Why Freshers’ Week is the most overrated week of your year
Let’s be honest, it’s the worst part of uni
So, you're on your way to uni. Woo! The crowd cheers! You've raided IKEA and bought enough battery-powered fairy lights to rival the Blackpool Illuminations. Your carefully chosen Pulp Fiction poster is rolled up and ready to become your bedroom's focal piece. Freshers' Week awaits you. It's seven days of fun-filled partying, drinking and making best friends for life, or at least, that's the picture that is painted.
Freshers' Week is depicted as the best week of your life. Every day will be a new and fun adventure, every night will be one to remember. The friendships you discover will last forever. And for many students, that is exactly what Freshers' Week is. But for many others like myself, the reality doesn't quite live up to the hype.
I came to Newcastle with high expectations for Freshers' Week. How couldn't I? The city is renowned for its nightlife, and from what I saw, the uni's Freshers' Week looked like one of the best.
Except it wasn't.
I went out a maximum of two times and on both occasions, all I could think of was how much I wanted to be in bed. The whole experience was overwhelming. The expectation to be constantly having fun was exhausting. It felt like if you weren't enjoying yourself, you were doing something wrong. Every one around me seemed to be having the time of their lives. I just sat in my room waiting for the week to be over.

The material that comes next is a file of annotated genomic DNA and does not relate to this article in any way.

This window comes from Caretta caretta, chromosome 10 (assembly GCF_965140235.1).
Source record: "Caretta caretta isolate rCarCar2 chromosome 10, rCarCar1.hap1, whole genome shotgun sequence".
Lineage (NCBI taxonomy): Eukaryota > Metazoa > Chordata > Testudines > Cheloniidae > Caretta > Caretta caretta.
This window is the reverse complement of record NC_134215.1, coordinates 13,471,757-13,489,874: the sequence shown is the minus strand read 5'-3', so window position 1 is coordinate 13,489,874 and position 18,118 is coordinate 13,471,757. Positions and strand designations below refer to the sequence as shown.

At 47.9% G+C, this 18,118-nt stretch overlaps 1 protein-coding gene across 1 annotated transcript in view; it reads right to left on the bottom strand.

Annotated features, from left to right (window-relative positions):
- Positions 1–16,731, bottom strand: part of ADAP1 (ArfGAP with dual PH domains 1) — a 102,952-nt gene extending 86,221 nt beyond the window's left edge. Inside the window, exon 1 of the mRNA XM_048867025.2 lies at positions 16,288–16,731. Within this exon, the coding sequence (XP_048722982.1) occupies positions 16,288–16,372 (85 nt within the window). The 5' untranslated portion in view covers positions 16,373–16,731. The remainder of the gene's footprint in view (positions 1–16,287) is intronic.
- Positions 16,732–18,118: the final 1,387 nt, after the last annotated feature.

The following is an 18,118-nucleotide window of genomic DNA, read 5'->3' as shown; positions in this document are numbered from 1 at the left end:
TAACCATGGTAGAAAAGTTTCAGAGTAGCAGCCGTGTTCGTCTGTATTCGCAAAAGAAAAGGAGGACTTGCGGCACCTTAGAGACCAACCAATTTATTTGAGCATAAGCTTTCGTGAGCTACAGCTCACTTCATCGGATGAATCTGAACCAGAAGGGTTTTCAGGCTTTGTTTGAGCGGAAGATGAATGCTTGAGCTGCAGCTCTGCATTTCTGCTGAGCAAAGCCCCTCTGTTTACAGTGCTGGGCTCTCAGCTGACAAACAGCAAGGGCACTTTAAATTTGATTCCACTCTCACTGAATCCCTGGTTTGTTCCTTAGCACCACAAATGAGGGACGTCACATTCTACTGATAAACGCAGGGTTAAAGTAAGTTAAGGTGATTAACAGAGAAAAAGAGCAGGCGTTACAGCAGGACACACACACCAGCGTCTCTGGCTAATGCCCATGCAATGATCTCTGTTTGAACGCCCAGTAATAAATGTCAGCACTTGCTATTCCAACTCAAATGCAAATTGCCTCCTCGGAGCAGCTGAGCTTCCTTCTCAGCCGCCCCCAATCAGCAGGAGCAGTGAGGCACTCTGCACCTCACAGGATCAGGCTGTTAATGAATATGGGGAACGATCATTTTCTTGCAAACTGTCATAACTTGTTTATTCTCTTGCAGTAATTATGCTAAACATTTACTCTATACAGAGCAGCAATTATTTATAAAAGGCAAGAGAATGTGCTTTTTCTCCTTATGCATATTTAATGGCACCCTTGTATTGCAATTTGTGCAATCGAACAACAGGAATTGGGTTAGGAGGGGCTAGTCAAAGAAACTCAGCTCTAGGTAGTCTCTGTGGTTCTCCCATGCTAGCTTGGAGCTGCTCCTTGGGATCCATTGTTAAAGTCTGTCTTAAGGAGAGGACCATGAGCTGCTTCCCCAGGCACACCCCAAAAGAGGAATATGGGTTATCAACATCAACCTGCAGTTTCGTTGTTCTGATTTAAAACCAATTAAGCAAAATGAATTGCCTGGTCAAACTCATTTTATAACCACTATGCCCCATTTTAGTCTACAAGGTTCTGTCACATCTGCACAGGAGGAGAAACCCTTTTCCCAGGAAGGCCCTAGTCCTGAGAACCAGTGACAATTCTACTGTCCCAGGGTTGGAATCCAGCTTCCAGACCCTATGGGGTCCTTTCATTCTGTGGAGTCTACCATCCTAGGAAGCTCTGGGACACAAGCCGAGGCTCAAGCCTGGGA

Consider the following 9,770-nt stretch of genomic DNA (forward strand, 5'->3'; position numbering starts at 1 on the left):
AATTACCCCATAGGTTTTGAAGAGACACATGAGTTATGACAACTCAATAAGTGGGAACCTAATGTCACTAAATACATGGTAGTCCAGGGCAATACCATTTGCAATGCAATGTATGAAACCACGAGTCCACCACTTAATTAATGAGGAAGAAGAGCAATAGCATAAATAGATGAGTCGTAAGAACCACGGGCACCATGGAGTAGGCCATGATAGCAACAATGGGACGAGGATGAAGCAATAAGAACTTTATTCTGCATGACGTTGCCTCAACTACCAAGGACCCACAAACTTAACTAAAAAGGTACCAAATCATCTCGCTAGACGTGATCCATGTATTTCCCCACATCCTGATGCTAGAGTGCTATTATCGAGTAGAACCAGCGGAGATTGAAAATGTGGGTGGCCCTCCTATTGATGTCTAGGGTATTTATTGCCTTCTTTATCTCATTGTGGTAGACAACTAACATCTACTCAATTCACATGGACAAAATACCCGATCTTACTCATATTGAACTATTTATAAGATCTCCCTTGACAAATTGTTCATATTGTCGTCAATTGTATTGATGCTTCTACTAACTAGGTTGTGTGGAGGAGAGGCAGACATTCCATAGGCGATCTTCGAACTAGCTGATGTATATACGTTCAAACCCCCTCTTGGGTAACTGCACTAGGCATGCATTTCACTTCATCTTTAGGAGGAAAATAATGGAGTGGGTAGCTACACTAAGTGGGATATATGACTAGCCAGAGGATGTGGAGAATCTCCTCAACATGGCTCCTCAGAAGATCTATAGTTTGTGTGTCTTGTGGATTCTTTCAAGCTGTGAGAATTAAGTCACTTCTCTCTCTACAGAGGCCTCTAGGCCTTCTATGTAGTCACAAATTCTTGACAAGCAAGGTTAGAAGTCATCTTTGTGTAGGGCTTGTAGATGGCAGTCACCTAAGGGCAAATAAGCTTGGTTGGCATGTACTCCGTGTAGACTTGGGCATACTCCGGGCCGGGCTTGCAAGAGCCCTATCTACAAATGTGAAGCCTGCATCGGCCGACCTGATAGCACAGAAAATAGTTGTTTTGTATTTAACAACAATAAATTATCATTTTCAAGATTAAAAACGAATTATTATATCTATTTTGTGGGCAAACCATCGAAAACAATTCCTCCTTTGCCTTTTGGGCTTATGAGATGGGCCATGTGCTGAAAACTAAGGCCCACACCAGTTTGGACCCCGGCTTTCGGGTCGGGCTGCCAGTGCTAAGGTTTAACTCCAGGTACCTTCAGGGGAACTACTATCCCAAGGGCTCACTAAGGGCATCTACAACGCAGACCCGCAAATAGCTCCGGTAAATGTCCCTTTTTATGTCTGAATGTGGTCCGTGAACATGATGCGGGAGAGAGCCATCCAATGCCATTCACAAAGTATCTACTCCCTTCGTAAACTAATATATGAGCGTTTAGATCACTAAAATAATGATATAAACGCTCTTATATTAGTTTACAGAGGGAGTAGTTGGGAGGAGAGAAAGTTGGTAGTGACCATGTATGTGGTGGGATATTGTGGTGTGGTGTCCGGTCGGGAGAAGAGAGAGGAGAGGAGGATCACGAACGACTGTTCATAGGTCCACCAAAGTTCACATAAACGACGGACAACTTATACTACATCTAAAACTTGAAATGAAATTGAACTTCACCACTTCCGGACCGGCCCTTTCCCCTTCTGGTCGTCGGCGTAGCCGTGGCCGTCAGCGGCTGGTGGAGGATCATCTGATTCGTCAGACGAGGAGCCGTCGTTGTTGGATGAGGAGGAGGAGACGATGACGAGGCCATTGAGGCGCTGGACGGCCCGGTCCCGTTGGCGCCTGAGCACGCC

It wasn't that I wasn't ready to go to uni, I was. It was that I had set my expectations way too high. Had I been told that Freshers' Week wasn't necessarily going to be one of the best weeks of my life, and that it wasn't actually a true reflection of the university experience, perhaps things would have been different.
Students' Unions put so much emphasis on Freshers' Week, depicting it as the be all and end all, to the point at which it becomes kind of problematic. Freshers' Week isn't the be all and end all, and portraying it as such puts unnecessary pressure on new students who are already out of their comfort zones. It makes them feel out of place if they're not having fun and anxious if they haven't found their supposed best friends within a week of knowing them.
That is not to say that you definitely won't have a great Freshers' Week. There is a strong chance that you will. However, it is also important to reassure those who might not have the best Freshers' experience that it gets better. A bad Freshers' Week does not mean that you will have a bad university experience overall. Freshers' Week is but one week of many.
My university experience post-Freshers' Week has been great. I say to every one I meet that First Year has been the best year of my life. And I don't say that lightly. However, had my Fresher self been told that I'd be making such a bold statement just a year later, she wouldn't have believed me.
Therefore, my message to new students would be to take it easy. Moving to a new city and living alone for the first time is daunting as it is. It's normal to feel overwhelmed. So don't put pressure on yourself to have fun every single moment of every single day. Because it's perfectly alright if you don't.
Photo credit: Harry Craig (TigerWeds)